This thing felt wrecked, and wretched, from the opening kickoff. The Gophers won the coin toss, deferred to the second half and promptly booted the kickoff out of bounds.
Their performance hurtled downhill from there.
A 31-24 loss to Maryland in the Big Ten opener should be remembered as a red flag game. Where even to start …
Their defense got shredded by a third-string quarterback and failed miserably on third downs.
The Gophers couldn’t run the ball, or stop the run. They repeatedly gave up extra yards by slipping off tackles.
Kicker Ryan Santoso knocked two kickoffs out of bounds, including a costly one late in the first half.
Conor Rhoda threw two interceptions, the first one coming at Maryland’s 5-yard line. Rhoda also refused to keep the ball on read-option plays even though the Maryland defense smothered running backs Rodney Smith and Shannon Brooks.
Normally reliable Emmit Carpenter missed a 42-yard field goal.
In a matchup of coaching initials, Maryland’s D.J. Durkin outmaneuvered P.J. Fleck with a clever play call and clock management at the end of the first half to steal three points.
And with the score tied at 24-24 and needing a stop to force overtime, the Gophers didn’t touch running back Ty Johnson on a 34-yard touchdown run right up the gut.
The totality of those issues offered a sobering reminder that a 3-0 start came against decidedly weaker foes than what the Gophers will face in conference.
“We got exactly what we deserved,” Fleck said.
This one left a bad taste. The Gophers have obvious limitations in certain areas, but they played so poorly at home against a team with its own limitations that it’s difficult to muster much optimism.
Yes, the loss of Antoine Winfield Jr. to injury early on was deflating, especially since the other starting safety, Duke McGhee, was sidelined for undisclosed disciplinary reasons. Injuries and suspensions are exposing the roster’s lack of depth.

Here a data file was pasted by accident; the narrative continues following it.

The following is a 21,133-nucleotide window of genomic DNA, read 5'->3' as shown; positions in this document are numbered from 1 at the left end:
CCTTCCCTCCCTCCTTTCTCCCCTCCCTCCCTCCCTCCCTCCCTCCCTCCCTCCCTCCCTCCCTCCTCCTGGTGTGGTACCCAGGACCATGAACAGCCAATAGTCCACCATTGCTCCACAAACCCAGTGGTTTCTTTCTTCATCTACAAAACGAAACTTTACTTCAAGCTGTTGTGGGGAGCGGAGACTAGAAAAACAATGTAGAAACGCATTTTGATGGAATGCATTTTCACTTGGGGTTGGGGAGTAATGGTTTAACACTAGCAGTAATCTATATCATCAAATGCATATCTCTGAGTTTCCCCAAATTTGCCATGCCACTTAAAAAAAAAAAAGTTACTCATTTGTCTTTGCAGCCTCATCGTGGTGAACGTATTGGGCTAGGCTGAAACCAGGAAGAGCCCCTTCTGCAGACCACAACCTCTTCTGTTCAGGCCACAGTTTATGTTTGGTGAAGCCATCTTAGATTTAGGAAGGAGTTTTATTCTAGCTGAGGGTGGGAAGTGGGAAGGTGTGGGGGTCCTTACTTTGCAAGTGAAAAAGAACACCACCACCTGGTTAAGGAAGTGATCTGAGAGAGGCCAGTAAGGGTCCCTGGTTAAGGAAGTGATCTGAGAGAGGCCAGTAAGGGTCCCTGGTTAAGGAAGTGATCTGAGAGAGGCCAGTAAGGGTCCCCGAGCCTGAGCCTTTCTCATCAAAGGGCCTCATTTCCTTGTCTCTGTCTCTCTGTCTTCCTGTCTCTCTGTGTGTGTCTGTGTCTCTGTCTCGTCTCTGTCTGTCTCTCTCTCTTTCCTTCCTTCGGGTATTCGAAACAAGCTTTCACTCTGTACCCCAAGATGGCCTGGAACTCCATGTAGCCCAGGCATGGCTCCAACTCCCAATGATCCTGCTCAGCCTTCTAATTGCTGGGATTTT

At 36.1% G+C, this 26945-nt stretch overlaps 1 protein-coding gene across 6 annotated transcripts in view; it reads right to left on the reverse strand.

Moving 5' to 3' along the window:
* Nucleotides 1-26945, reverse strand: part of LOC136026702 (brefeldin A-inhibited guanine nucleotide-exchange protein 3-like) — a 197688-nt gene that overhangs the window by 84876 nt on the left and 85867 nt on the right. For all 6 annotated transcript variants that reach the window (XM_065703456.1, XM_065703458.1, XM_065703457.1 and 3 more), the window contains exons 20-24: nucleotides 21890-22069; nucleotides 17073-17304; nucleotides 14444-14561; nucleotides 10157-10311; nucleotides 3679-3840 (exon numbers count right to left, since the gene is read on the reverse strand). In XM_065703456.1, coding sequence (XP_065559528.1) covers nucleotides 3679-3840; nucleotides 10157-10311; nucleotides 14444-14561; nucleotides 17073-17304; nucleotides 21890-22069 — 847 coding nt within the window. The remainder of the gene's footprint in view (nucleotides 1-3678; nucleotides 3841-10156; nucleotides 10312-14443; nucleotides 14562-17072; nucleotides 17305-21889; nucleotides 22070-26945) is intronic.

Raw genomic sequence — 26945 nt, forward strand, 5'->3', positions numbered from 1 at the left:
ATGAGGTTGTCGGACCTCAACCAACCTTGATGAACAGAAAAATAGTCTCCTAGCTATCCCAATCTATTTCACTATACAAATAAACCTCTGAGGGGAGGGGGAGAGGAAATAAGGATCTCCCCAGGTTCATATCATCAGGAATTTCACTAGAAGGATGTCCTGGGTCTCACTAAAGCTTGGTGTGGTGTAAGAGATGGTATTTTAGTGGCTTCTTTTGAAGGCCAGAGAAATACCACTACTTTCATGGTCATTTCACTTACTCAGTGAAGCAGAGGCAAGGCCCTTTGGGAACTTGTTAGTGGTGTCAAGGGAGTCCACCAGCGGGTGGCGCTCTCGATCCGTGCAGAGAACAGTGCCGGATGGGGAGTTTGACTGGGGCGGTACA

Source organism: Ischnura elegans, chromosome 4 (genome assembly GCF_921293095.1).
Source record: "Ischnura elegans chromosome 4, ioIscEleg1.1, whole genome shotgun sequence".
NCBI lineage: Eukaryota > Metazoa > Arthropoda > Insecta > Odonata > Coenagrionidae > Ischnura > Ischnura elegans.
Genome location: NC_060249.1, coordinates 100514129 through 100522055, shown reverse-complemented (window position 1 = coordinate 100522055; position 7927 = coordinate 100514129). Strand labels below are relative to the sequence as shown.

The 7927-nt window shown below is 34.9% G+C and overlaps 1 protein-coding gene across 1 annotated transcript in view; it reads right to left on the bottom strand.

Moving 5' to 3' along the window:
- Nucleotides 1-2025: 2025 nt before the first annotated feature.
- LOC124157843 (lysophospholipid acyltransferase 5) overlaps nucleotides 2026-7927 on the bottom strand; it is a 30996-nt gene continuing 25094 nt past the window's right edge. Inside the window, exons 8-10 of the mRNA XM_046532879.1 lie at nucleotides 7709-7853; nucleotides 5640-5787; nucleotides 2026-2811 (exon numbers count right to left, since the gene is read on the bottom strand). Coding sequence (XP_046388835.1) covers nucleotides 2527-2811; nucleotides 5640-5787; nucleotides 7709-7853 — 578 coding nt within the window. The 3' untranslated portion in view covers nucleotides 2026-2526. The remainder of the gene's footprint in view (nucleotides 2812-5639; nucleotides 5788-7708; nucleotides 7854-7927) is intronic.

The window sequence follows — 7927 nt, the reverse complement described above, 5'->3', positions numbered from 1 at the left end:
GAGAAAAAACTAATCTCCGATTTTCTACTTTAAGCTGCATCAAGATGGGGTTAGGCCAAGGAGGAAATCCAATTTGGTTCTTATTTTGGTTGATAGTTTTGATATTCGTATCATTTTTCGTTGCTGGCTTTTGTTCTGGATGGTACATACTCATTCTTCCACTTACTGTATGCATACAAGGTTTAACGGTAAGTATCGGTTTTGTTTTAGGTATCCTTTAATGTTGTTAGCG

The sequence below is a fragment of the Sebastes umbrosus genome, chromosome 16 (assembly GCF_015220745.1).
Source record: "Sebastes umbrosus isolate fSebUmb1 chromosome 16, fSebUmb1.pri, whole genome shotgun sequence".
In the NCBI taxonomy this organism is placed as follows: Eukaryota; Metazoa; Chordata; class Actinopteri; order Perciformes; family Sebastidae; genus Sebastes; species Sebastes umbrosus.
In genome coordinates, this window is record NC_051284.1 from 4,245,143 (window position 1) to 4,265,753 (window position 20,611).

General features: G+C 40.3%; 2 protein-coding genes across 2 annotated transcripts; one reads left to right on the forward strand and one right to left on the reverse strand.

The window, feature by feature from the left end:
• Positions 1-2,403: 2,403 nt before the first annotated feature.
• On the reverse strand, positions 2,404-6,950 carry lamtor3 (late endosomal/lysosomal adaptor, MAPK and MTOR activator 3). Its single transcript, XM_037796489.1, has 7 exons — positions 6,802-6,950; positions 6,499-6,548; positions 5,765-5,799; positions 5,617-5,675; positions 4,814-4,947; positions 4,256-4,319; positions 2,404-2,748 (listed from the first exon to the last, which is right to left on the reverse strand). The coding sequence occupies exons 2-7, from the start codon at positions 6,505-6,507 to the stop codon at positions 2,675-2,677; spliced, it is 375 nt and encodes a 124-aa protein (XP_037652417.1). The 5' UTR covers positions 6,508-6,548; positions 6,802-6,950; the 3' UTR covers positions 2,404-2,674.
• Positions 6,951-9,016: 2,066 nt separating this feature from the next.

But let’s hold the woe-is-us spiel. Maryland was down to its third quarterback coming off a 28-point loss to Central Florida. The Terps faced significant challenges, too.
One team overcame its adversity, one didn’t.
“These are the scars that are going to help us fail and grow,” Fleck said.
The defense lost its matchup decisively. The line generated no sacks and minimal pressure. Maryland pounded the Gophers on the ground and converted nine of 15 third downs (not counting a final kneel-down). The Terps entered the game ranked 128 out of 130 teams in third-down conversion rate at 23 percent.
“They came in here and took it,” Fleck said.
On the other side, Fleck’s staff somehow needs to convince Rhoda to keep it. His reluctance to keep the ball in his hands on read-option plays allows defenses to swarm Smith and Brooks without trepidation. Defenses don’t have to play honest because there is only one option.
The edge looked wide open all game, but Rhoda refused to pull the ball and force the defense to account for him. Smith and Brooks kept slamming into a brick wall, limited to 74 yards combined for the game. The Gophers won’t win many games with that formula.
Both Fleck and Rhoda downplayed that topic, saying only that Rhoda might have missed a few opportunities to run.
“I trust [Smith] and [Brooks] so much that I want the ball in their hands unless the read shows me that it’s a definite keep,” Rhoda said. “But there’s a lot of stuff that’s up for discretion.”
It’s smart that Rhoda accepts his lack of mobility and wants the ball in the hands of his talented duo. But he has to make himself a threat to prevent defenses from ganging up on his running backs.
Rhoda finally kept it once in the fourth quarter for a 6-yard gain that also drew a personal foul on a late hit as he was sliding. Brooks’ 1-yard touchdown run on that drive tied the score.
Their momentum was fleeting. The defense crumbled. Then Rhoda threw a loss-sealing interception in desperation time.
Fleck was correct. His team got what it deserved.